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|Chapter Two: The Chemistry of Biology|
Through chemical reactions, atoms can combine and form complex structures called molecules. The atoms in molecules stay together due to forces called bonds between the atoms. Bonds come in two major types: ionic bonds and covalent bonds. A full understanding of these bonds is not necessary for understanding the biology principles that rest on them, but knowing the distinction between them is still important.
One important thing to know about bonds is that they have nothing to do with gravity. Gravity is a force of attraction between all atoms. Objects which are very massive (the Earth, for example) exert a very large gravitational force. That's why we stick to the ground. Objects with very little mass, like the protons, neutrons, and electrons in an atom, produce an incredibly tiny gravitational force. This miniscule force does not play any role in the formation of bonds between atoms.
Sometimes, atoms will become more stable if they either obtain or lose electrons. For example, the element chlorine becomes more stable when it gains an electron, and sodium becomes more stable when it loses an electron. If an atom of chlorine and an atom of sodium come near enough to one another, an electron from the sodium can actually jump to the chlorine atom. However, the sodium atom now has more protons than electrons, so it has a positive charge. The chlorine atom now has an additional electron and so has a negative charge. These charged atoms are called ions. Ions of opposite charges, like the sodium and chlorine ions, are attracted to one another in what is called an ionic bond.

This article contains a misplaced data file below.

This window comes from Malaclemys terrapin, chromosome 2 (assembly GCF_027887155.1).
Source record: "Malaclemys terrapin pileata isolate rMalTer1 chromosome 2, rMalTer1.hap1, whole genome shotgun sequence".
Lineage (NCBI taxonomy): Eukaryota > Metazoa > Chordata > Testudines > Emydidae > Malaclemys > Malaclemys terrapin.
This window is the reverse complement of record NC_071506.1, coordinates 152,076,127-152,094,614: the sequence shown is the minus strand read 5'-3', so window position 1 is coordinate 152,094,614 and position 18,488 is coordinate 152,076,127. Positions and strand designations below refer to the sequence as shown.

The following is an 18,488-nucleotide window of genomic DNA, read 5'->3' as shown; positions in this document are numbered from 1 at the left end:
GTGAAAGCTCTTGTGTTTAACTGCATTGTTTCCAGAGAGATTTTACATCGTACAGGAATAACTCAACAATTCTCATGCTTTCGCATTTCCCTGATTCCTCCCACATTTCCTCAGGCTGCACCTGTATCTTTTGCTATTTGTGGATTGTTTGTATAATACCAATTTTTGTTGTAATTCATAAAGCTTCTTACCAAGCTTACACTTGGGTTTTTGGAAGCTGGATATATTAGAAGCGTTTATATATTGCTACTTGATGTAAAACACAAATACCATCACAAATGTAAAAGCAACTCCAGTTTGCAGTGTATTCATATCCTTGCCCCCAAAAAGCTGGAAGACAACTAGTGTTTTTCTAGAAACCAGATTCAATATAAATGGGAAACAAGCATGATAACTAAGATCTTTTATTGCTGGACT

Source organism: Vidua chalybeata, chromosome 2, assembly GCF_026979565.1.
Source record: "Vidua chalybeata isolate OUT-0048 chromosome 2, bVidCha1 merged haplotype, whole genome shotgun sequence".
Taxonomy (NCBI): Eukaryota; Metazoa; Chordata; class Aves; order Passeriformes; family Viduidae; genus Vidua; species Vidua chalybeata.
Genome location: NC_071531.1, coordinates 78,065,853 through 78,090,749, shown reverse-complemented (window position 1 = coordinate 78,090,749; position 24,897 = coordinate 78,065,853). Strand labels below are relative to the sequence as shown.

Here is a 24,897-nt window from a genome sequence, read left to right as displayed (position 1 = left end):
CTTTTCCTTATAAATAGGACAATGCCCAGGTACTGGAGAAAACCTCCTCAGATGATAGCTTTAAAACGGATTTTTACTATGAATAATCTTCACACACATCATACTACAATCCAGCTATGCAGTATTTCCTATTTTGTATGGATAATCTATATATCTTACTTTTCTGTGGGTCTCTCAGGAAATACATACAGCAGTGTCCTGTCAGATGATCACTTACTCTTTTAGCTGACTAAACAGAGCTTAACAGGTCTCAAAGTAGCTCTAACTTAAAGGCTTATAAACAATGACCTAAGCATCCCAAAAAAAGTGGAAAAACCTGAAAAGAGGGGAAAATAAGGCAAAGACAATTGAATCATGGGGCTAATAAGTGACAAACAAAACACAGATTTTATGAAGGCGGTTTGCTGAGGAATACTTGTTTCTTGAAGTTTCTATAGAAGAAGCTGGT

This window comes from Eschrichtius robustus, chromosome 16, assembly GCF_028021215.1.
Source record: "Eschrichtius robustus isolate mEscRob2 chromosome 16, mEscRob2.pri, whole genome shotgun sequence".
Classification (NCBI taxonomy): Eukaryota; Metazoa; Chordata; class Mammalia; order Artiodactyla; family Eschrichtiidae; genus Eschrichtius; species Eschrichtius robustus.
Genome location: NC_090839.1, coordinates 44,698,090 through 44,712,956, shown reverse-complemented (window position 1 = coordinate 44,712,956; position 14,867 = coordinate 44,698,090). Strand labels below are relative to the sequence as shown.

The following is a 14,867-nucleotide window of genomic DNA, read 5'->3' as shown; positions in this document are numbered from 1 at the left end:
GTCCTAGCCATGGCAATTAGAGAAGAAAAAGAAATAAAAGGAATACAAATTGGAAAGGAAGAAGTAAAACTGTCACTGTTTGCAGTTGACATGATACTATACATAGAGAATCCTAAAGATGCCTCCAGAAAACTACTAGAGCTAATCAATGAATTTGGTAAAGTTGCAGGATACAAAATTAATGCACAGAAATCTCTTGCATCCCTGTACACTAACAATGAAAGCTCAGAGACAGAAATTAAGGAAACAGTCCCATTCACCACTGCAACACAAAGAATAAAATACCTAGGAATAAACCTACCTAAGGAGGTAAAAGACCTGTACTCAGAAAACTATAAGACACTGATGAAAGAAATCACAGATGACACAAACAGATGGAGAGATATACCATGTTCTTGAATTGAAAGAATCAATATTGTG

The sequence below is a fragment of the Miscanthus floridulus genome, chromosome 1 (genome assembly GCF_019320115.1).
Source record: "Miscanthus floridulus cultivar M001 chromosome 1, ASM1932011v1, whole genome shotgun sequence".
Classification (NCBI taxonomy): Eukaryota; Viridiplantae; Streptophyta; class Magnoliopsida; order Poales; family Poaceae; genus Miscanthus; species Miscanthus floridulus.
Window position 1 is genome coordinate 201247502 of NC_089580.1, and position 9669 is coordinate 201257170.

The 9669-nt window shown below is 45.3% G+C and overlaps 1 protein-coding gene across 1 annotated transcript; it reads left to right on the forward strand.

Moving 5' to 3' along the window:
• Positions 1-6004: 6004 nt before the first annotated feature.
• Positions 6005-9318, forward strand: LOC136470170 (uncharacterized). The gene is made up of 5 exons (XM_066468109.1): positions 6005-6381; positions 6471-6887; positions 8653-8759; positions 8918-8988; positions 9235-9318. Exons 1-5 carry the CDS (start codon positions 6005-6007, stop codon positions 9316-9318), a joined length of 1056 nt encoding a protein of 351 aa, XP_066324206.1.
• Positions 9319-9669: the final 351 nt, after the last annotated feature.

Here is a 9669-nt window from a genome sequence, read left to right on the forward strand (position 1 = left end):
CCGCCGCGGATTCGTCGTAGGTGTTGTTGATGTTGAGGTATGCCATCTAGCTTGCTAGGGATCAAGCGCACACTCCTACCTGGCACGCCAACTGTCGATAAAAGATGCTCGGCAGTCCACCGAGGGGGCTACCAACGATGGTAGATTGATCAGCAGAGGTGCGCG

In other cases, two atoms will share the electrons so that each becomes more stable. For example, oxygen, which normally has eight electrons, happens to become more stable when it has two additional electrons. If two oxygen atoms come together, they can each contribute a pair of electrons to be shared by both atoms. This type of sharing is called a covalent bond. In the case of the oxygen atoms, the electrons are shared exactly equally. However, in most cases, one atom pulls on the electrons more than the other. In these bonds, one side of the molecule is slightly more negative since the negatively charged electrons are closer to that side. These molecules are said to be polar (water is an example), whereas molecules which share the electrons equally are nonpolar. Polar and nonpolar molecules are very significant in how many aspects of unicellular organisms function.